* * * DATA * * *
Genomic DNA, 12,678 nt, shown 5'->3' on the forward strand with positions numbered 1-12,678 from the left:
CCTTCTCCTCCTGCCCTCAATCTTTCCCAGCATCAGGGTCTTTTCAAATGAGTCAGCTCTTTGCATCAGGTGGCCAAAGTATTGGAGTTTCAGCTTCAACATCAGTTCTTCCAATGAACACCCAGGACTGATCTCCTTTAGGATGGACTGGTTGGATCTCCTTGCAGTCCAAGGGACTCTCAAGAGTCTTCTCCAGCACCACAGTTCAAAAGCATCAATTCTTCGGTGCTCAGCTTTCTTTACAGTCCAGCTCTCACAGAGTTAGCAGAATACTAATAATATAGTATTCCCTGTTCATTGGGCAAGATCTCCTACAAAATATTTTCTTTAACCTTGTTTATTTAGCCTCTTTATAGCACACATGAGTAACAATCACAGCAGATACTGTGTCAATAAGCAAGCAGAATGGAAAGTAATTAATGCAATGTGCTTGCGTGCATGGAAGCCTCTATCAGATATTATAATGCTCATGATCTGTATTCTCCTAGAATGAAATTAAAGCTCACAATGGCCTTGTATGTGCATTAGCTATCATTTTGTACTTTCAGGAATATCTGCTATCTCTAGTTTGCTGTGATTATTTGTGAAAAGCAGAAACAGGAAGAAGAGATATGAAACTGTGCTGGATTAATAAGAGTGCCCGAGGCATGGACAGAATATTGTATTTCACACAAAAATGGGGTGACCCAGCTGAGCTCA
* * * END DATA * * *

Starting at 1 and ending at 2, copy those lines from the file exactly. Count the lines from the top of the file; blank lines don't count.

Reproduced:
Genomic DNA, 12,678 nt, shown 5'->3' on the forward strand with positions numbered 1-12,678 from the left:
CCTTCTCCTCCTGCCCTCAATCTTTCCCAGCATCAGGGTCTTTTCAAATGAGTCAGCTCTTTGCATCAGGTGGCCAAAGTATTGGAGTTTCAGCTTCAACATCAGTTCTTCCAATGAACACCCAGGACTGATCTCCTTTAGGATGGACTGGTTGGATCTCCTTGCAGTCCAAGGGACTCTCAAGAGTCTTCTCCAGCACCACAGTTCAAAAGCATCAATTCTTCGGTGCTCAGCTTTCTTTACAGTCCAGCTCTCACAGAGTTAGCAGAATACTAATAATATAGTATTCCCTGTTCATTGGGCAAGATCTCCTACAAAATATTTTCTTTAACCTTGTTTATTTAGCCTCTTTATAGCACACATGAGTAACAATCACAGCAGATACTGTGTCAATAAGCAAGCAGAATGGAAAGTAATTAATGCAATGTGCTTGCGTGCATGGAAGCCTCTATCAGATATTATAATGCTCATGATCTGTATTCTCCTAGAATGAAATTAAAGCTCACAATGGCCTTGTATGTGCATTAGCTATCATTTTGTACTTTCAGGAATATCTGCTATCTCTAGTTTGCTGTGATTATTTGTGAAAAGCAGAAACAGGAAGAAGAGATATGAAACTGTGCTGGATTAATAAGAGTGCCCGAGGCATGGACAGAATATTGTATTTCACACAAAAATGGGGTGACCCAGCTGAGCTCA